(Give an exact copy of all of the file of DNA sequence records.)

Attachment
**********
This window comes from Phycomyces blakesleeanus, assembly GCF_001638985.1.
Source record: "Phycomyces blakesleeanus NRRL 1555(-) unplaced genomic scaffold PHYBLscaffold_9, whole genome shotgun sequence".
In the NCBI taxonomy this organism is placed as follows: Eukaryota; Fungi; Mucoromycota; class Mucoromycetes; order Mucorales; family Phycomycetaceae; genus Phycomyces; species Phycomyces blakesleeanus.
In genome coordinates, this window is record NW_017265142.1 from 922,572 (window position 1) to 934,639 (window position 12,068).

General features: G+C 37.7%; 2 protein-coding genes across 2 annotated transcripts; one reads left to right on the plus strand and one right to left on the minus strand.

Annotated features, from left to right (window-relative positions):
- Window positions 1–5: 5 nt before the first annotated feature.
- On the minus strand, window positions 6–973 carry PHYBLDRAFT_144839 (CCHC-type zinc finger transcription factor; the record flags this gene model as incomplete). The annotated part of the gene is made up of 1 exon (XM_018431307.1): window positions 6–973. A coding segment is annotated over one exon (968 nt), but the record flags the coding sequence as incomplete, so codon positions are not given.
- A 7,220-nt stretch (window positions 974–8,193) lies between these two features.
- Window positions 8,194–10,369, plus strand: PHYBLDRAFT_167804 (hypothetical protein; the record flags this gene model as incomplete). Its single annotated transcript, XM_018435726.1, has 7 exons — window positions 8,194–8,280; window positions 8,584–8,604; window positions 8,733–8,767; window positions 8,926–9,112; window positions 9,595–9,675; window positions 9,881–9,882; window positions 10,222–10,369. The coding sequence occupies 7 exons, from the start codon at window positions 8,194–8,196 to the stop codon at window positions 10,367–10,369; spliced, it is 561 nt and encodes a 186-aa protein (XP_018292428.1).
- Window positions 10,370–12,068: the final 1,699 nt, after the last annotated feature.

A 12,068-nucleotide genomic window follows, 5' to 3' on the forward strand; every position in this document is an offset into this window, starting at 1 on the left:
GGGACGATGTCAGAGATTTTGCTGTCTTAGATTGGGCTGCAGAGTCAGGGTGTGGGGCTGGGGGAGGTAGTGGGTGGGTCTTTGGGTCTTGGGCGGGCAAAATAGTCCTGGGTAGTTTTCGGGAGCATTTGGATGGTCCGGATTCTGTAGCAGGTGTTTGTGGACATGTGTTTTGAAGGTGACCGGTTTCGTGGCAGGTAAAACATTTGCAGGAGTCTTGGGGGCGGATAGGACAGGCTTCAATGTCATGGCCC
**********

This window comes from Phycomyces blakesleeanus, assembly GCF_001638985.1.
Source record: "Phycomyces blakesleeanus NRRL 1555(-) unplaced genomic scaffold PHYBLscaffold_9, whole genome shotgun sequence".
In the NCBI taxonomy this organism is placed as follows: Eukaryota; Fungi; Mucoromycota; class Mucoromycetes; order Mucorales; family Phycomycetaceae; genus Phycomyces; species Phycomyces blakesleeanus.
In genome coordinates, this window is record NW_017265142.1 from 922,572 (window position 1) to 934,639 (window position 12,068).

General features: G+C 37.7%; 2 protein-coding genes across 2 annotated transcripts; one reads left to right on the plus strand and one right to left on the minus strand.

Annotated features, from left to right (window-relative positions):
- Window positions 1–5: 5 nt before the first annotated feature.
- On the minus strand, window positions 6–973 carry PHYBLDRAFT_144839 (CCHC-type zinc finger transcription factor; the record flags this gene model as incomplete). The annotated part of the gene is made up of 1 exon (XM_018431307.1): window positions 6–973. A coding segment is annotated over one exon (968 nt), but the record flags the coding sequence as incomplete, so codon positions are not given.
- A 7,220-nt stretch (window positions 974–8,193) lies between these two features.
- Window positions 8,194–10,369, plus strand: PHYBLDRAFT_167804 (hypothetical protein; the record flags this gene model as incomplete). Its single annotated transcript, XM_018435726.1, has 7 exons — window positions 8,194–8,280; window positions 8,584–8,604; window positions 8,733–8,767; window positions 8,926–9,112; window positions 9,595–9,675; window positions 9,881–9,882; window positions 10,222–10,369. The coding sequence occupies 7 exons, from the start codon at window positions 8,194–8,196 to the stop codon at window positions 10,367–10,369; spliced, it is 561 nt and encodes a 186-aa protein (XP_018292428.1).
- Window positions 10,370–12,068: the final 1,699 nt, after the last annotated feature.

A 12,068-nucleotide genomic window follows, 5' to 3' on the forward strand; every position in this document is an offset into this window, starting at 1 on the left:
GGGACGATGTCAGAGATTTTGCTGTCTTAGATTGGGCTGCAGAGTCAGGGTGTGGGGCTGGGGGAGGTAGTGGGTGGGTCTTTGGGTCTTGGGCGGGCAAAATAGTCCTGGGTAGTTTTCGGGAGCATTTGGATGGTCCGGATTCTGTAGCAGGTGTTTGTGGACATGTGTTTTGAAGGTGACCGGTTTCGTGGCAGGTAAAACATTTGCAGGAGTCTTGGGGGCGGATAGGACAGGCTTCAATGTCATGGCCC